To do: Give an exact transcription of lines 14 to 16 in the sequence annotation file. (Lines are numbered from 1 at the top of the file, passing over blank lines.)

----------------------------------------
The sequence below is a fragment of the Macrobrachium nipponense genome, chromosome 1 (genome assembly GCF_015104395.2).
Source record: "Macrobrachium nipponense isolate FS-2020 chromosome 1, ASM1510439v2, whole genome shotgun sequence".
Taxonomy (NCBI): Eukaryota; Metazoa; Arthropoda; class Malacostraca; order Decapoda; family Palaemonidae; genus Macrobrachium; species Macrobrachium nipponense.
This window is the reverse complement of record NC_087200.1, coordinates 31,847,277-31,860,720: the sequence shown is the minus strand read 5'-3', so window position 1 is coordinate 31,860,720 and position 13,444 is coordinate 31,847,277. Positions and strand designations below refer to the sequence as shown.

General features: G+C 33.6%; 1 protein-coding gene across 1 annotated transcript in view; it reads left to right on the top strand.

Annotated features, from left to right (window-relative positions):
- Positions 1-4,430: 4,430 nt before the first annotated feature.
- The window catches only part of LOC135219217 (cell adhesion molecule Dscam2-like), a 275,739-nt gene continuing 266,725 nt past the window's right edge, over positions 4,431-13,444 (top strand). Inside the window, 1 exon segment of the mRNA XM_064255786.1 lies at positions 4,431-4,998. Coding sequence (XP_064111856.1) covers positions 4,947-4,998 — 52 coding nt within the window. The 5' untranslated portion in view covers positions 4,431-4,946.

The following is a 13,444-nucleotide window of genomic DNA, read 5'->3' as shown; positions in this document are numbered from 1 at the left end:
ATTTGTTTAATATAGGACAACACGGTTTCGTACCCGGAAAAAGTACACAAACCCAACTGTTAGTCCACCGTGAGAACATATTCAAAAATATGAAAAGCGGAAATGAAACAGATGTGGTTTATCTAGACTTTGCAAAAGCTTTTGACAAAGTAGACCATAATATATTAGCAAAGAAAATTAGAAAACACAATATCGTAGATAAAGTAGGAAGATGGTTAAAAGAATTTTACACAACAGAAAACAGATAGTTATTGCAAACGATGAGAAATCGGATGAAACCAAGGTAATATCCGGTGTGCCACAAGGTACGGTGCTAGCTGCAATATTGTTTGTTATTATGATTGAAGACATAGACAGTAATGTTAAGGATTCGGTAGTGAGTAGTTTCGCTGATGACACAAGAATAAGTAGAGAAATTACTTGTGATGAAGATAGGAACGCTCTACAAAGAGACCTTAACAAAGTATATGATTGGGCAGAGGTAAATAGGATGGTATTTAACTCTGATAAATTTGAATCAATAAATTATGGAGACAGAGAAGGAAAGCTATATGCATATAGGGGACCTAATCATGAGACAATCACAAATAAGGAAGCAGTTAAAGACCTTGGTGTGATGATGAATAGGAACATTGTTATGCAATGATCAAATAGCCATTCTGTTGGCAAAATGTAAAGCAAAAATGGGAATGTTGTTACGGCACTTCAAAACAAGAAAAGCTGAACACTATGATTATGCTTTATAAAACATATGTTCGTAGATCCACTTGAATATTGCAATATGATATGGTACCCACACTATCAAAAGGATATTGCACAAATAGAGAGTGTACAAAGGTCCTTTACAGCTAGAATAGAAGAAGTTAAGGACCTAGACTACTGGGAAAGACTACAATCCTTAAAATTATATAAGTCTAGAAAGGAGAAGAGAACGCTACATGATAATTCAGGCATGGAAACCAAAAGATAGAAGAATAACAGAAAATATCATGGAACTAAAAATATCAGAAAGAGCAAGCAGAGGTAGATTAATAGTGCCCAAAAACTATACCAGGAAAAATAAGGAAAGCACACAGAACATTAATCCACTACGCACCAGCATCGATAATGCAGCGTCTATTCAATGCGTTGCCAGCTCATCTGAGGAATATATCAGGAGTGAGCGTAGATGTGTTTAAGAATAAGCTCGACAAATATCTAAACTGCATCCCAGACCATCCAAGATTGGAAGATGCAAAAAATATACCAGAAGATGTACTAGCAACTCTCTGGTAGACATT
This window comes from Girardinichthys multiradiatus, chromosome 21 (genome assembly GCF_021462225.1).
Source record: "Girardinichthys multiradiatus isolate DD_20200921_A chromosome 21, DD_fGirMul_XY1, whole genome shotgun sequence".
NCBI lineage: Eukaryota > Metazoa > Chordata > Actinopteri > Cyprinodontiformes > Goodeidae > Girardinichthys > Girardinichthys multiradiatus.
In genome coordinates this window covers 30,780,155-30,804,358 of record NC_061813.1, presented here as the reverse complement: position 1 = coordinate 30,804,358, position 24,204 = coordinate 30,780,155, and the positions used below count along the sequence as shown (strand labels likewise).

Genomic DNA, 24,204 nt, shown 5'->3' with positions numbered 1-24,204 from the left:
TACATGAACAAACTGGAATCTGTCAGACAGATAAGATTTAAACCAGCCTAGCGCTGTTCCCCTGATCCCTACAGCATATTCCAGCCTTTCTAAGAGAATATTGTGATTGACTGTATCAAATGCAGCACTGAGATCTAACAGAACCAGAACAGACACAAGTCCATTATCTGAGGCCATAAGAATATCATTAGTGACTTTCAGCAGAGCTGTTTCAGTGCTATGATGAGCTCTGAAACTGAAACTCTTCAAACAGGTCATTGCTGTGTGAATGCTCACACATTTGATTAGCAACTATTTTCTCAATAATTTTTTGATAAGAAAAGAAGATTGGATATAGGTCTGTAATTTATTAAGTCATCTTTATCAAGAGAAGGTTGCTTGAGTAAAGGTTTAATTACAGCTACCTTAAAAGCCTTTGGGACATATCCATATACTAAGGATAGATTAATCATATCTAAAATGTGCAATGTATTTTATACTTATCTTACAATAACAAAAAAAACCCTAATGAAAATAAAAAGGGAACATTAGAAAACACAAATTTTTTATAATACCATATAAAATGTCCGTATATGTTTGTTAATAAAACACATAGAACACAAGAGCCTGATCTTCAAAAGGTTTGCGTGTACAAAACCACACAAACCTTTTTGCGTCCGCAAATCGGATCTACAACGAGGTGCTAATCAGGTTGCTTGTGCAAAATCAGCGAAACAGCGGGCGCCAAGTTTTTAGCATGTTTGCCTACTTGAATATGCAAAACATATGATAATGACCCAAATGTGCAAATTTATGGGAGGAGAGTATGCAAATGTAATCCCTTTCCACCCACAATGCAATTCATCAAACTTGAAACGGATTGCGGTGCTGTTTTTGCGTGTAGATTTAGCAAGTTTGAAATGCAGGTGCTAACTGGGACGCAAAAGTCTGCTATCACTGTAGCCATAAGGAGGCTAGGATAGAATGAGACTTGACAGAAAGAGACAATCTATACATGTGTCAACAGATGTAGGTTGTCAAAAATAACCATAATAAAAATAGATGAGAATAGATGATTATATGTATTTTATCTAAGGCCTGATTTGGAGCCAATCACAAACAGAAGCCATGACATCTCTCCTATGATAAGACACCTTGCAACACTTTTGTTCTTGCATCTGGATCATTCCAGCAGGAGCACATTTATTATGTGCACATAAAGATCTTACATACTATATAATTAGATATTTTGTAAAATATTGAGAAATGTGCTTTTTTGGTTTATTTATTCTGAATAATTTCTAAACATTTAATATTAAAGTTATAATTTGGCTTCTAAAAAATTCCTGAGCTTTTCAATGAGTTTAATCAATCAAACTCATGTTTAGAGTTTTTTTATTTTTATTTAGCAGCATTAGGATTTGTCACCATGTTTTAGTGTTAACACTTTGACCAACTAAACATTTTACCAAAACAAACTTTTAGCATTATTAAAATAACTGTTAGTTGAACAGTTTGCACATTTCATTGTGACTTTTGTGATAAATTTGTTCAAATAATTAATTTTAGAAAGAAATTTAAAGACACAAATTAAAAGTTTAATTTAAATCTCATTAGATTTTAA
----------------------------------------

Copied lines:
In genome coordinates this window covers 30,780,155-30,804,358 of record NC_061813.1, presented here as the reverse complement: position 1 = coordinate 30,804,358, position 24,204 = coordinate 30,780,155, and the positions used below count along the sequence as shown (strand labels likewise).

Genomic DNA, 24,204 nt, shown 5'->3' with positions numbered 1-24,204 from the left:
TACATGAACAAACTGGAATCTGTCAGACAGATAAGATTTAAACCAGCCTAGCGCTGTTCCCCTGATCCCTACAGCATATTCCAGCCTTTCTAAGAGAATATTGTGATTGACTGTATCAAATGCAGCACTGAGATCTAACAGAACCAGAACAGACACAAGTCCATTATCTGAGGCCATAAGAATATCATTAGTGACTTTCAGCAGAGCTGTTTCAGTGCTATGATGAGCTCTGAAACTGAAACTCTTCAAACAGGTCATTGCTGTGTGAATGCTCACACATTTGATTAGCAACTATTTTCTCAATAATTTTTTGATAAGAAAAGAAGATTGGATATAGGTCTGTAATTTATTAAGTCATCTTTATCAAGAGAAGGTTGCTTGAGTAAAGGTTTAATTACAGCTACCTTAAAAGCCTTTGGGACATATCCATATACTAAGGATAGATTAATCATATCTAAAATGTGCAATGTATTTTATACTTATCTTACAATAACAAAAAAAACCCTAATGAAAATAAAAAGGGAACATTAGAAAACACAAATTTTTTATAATACCATATAAAATGTCCGTATATGTTTGTTAATAAAACACATAGAACACAAGAGCCTGATCTTCAAAAGGTTTGCGTGTACAAAACCACACAAACCTTTTTGCGTCCGCAAATCGGATCTACAACGAGGTGCTAATCAGGTTGCTTGTGCAAAATCAGCGAAACAGCGGGCGCCAAGTTTTTAGCATGTTTGCCTACTTGAATATGCAAAACATATGATAATGACCCAAATGTGCAAATTTATGGGAGGAGAGTATGCAAATGTAATCCCTTTCCACCCACAATGCAATTCATCAAACTTGAAACGGATTGCGGTGCTGTTTTTGCGTGTAGATTTAGCAAGTTTGAAATGCAGGTGCTAACTGGGACGCAAAAGTCTGCTATCACTGTAGCCATAAGGAGGCTAGGATAGAATGAGACTTGACAGAAAGAGACAATCTATACATGTGTCAACAGATGTAGGTTGTCAAAAATAACCATAATAAAAATAGATGAGAATAGATGATTATATGTATTTTATCTAAGGCCTGATTTGGAGCCAATCACAAACAGAAGCCATGACATCTCTCCTATGATAAGACACCTTGCAACACTTTTGTTCTTGCATCTGGATCATTCCAGCAGGAGCACATTTATTATGTGCACATAAAGATCTTACATACTATATAATTAGATATTTTGTAAAATATTGAGAAATGTGCTTTTTTGGTTTATTTATTCTGAATAATTTCTAAACATTTAATATTAAAGTTATAATTTGGCTTCTAAAAAATTCCTGAGCTTTTCAATGAGTTTAATCAATCAAACTCATGTTTAGAGTTTTTTTATTTTTATTTAGCAGCATTAGGATTTGTCACCATGTTTTAGTGTTAACACTTTGACCAACTAAACATTTTACCAAAACAAACTTTTAGCATTATTAAAATAACTGTTAGTTGAACAGTTTGCACATTTCATTGTGACTTTTGTGATAAATTTGTTCAAATAATTAATTTTAGAAAGAAATTTAAAGACACAAATTAAAAGTTTAATTTAAATCTCATTAGATTTTAA